Twentieth Century Psychology: Recent Developments in Psychology

By Philip Lawrence Harriman | Go to book overview
4. In the first experiment, hostility was 30 times as frequent in the autocratic as in the democratic group. Aggression (including both "hostility" and "joking hostility") was 8 times as frequent. Much of this aggression was directed toward two successive scapegoats within the group; none of it was directed toward the autocrat.
5. In the second experiment, one of the five autocracies showed the same aggressive reaction as was found in the first experiment. In the other four autocracies, the boys showed an extremely nonaggressive, "apathetic" pattern of behavior.
6. Four types of evidence indicate that this lack of aggression was probably not caused by lack of frustration, but by the repressive influence of the autocrat: (a) outbursts of aggression on the days of transition to a freer atmosphere; (b) a sharp rise of aggression when the autocrat left the room; (c) other indications of generalized apathy, such as an absence of smiling and joking; and (d) the fact that 19 out of 20 boys liked their democratic leader better than their autocratic leader, and 7 out of 10 also liked their "laissez-faire" leader better.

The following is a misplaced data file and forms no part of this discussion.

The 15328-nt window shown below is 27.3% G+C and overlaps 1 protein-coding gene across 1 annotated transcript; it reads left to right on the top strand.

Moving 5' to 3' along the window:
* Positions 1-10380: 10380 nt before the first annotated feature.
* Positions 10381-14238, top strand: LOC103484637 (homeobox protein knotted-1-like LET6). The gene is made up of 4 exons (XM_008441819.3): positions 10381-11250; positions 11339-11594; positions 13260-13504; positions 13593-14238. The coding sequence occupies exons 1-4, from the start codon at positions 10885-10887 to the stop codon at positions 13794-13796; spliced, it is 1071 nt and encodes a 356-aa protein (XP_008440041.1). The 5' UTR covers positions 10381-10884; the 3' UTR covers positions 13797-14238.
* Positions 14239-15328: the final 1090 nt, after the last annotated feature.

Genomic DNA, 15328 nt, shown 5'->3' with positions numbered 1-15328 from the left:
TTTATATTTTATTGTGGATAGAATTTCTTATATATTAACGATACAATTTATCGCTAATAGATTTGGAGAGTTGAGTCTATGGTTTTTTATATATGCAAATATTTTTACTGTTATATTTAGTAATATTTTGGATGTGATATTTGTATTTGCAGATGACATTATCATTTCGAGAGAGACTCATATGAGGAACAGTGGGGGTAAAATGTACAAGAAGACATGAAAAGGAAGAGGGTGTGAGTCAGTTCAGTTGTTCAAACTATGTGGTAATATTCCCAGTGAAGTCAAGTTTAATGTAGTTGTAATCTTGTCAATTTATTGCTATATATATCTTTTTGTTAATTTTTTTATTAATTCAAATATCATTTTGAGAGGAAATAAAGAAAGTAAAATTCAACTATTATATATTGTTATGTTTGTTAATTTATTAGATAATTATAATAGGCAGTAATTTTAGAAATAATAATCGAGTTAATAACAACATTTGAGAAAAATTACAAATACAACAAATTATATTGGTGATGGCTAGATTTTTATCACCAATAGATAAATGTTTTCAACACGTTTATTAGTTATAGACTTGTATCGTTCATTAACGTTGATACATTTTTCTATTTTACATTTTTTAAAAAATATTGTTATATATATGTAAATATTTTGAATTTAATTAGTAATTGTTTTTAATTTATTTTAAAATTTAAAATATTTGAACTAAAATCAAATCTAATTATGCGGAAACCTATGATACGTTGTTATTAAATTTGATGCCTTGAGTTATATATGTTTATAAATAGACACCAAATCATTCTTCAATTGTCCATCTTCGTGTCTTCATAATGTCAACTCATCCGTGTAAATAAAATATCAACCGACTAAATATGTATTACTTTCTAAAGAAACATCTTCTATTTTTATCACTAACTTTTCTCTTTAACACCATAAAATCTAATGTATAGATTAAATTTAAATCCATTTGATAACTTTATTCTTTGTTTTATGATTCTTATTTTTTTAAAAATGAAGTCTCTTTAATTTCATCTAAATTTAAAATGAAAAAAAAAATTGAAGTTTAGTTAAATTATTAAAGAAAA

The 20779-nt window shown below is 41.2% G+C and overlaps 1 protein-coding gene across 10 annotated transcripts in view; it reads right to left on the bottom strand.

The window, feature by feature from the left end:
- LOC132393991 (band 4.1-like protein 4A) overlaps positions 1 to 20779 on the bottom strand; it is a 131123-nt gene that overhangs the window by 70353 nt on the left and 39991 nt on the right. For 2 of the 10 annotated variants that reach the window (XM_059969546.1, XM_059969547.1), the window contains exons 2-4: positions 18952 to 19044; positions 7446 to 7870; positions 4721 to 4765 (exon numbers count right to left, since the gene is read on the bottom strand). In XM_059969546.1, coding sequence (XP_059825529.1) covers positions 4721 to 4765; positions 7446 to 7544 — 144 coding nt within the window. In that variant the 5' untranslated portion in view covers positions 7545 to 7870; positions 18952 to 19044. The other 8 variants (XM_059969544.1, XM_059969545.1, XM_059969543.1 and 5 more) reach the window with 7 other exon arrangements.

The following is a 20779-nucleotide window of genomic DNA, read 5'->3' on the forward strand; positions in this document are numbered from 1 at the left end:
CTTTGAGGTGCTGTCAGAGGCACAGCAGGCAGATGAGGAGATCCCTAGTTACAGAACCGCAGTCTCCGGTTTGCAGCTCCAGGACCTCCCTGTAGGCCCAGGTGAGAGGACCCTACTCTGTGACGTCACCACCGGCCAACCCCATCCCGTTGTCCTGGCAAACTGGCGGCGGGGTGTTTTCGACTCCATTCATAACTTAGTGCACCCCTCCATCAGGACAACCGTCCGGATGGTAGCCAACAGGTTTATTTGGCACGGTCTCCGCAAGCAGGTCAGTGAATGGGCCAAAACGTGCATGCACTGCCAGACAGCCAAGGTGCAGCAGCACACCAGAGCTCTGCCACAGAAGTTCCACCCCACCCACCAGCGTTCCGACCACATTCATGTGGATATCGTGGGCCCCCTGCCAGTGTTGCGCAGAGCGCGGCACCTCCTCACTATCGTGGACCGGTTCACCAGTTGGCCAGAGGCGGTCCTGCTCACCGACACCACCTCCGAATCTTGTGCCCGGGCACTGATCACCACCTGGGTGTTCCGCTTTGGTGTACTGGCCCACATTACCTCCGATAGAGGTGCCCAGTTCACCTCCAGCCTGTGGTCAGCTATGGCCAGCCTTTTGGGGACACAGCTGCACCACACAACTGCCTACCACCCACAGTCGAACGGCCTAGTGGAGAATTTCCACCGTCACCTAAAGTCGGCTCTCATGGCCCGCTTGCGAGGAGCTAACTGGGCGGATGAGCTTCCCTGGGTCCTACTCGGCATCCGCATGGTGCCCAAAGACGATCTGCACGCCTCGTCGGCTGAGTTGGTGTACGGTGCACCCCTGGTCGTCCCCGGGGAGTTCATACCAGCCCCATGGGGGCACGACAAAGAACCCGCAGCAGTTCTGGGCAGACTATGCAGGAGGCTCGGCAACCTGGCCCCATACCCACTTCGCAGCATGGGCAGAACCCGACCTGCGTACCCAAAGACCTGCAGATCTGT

7. There were two "wars," more or less playful, and without bodily damage, between clubs meeting in the same room at the same time. The first of these began gradually, the second suddenly. Three factors, present in both cases, seemed conducive to group conflict: (a) irritation and tension produced by a hostile stranger, (b) absence of a respected adult, and (c) lack of any absorbing alternative activity.
8. There were two striking instances of aggression against impersonal objects.
9. A general interpretation of the above data on aggression can be made in terms of four underlying factors: tension, restricted space of free movement, rigidity of group structure, and style of living (culture).

REFERENCES
LEWIN K. A Dynamic Theory of Personality: Selected papers. Trans. by Donald K. Adams and Karl E. Zener. New York: McGraw-Hill, 1935. Pp. ix+286.
-----. The conceptual representation and the measurement of psychological forces. Duke Univ. Contrib. Psychol. The., 1938, 1, No. 4. Pp. 247.

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